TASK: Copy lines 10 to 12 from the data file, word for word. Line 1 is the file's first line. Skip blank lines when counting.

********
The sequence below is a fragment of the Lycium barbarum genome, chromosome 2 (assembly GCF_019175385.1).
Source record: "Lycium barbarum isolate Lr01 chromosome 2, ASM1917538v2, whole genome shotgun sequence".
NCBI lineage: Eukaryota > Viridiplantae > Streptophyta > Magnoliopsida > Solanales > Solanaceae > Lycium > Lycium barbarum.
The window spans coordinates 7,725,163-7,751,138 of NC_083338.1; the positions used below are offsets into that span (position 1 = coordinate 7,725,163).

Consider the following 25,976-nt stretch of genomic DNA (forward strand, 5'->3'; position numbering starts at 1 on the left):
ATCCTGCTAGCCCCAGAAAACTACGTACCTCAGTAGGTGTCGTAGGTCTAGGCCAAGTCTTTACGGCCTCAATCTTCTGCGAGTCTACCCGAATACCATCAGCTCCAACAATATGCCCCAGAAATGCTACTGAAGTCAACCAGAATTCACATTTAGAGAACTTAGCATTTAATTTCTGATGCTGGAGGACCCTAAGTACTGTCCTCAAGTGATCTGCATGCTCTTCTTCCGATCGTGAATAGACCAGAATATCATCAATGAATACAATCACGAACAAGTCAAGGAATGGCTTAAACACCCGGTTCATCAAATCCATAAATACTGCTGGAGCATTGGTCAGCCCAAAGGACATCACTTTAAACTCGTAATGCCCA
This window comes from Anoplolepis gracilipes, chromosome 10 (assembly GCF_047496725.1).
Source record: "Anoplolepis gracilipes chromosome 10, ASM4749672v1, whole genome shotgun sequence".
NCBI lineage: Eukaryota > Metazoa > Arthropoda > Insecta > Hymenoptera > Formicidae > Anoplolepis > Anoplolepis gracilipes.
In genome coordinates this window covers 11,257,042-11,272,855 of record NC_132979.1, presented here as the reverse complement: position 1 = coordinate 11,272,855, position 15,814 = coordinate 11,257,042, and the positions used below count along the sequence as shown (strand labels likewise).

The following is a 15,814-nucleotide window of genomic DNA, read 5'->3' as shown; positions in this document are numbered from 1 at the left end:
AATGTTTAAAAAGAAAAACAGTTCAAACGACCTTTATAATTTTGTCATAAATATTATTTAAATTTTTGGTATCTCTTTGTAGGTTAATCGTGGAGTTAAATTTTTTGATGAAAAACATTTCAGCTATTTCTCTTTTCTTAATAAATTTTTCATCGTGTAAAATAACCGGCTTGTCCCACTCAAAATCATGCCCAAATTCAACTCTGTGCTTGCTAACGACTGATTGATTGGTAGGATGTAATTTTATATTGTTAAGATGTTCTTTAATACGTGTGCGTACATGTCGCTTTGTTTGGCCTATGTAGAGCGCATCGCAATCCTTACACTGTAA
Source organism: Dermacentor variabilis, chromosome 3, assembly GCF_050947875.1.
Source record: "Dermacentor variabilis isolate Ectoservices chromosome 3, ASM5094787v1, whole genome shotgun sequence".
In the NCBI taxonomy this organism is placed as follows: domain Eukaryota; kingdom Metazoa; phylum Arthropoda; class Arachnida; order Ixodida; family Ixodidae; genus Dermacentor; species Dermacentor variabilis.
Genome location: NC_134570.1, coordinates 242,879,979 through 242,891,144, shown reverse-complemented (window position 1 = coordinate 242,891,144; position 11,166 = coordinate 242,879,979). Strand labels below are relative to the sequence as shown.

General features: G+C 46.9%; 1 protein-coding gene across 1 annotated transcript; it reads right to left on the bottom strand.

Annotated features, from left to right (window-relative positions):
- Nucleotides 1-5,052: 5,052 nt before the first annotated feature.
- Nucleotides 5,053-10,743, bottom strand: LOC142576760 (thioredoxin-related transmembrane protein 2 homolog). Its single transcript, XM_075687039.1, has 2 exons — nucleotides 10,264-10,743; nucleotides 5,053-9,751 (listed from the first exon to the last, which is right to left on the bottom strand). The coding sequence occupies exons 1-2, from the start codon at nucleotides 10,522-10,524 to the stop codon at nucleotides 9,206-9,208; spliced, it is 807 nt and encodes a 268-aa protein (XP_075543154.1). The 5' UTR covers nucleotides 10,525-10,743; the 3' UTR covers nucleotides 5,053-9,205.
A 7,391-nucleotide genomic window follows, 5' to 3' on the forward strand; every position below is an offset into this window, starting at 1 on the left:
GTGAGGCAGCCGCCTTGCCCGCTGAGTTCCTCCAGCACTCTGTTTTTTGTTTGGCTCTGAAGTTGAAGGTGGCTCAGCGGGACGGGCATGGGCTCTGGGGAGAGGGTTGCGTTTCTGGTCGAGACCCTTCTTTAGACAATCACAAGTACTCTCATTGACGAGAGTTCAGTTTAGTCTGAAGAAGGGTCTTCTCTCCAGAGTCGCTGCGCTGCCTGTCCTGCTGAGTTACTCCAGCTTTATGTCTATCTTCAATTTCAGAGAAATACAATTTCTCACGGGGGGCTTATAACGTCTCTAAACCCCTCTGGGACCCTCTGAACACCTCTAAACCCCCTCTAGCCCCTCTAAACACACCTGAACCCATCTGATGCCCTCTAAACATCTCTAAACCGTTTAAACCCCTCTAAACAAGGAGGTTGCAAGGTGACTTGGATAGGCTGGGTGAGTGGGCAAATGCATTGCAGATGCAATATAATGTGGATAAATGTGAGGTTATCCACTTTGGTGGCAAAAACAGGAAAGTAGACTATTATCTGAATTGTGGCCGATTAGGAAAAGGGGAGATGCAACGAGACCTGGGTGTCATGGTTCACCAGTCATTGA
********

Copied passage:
In genome coordinates this window covers 11,257,042-11,272,855 of record NC_132979.1, presented here as the reverse complement: position 1 = coordinate 11,272,855, position 15,814 = coordinate 11,257,042, and the positions used below count along the sequence as shown (strand labels likewise).

The following is a 15,814-nucleotide window of genomic DNA, read 5'->3' as shown; positions in this document are numbered from 1 at the left end:
AATGTTTAAAAAGAAAAACAGTTCAAACGACCTTTATAATTTTGTCATAAATATTATTTAAATTTTTGGTATCTCTTTGTAGGTTAATCGTGGAGTTAAATTTTTTGATGAAAAACATTTCAGCTATTTCTCTTTTCTTAATAAATTTTTCATCGTGTAAAATAACCGGCTTGTCCCACTCAAAATCATGCCCAAATTCAACTCTGTGCTTGCTAACGACTGATTGATTGGTAGGATGTAATTTTATATTGTTAAGATGTTCTTTAATACGTGTGCGTACATGTCGCTTTGTTTGGCCTATGTAGAGCGCATCGCAATCCTTACACTGTAA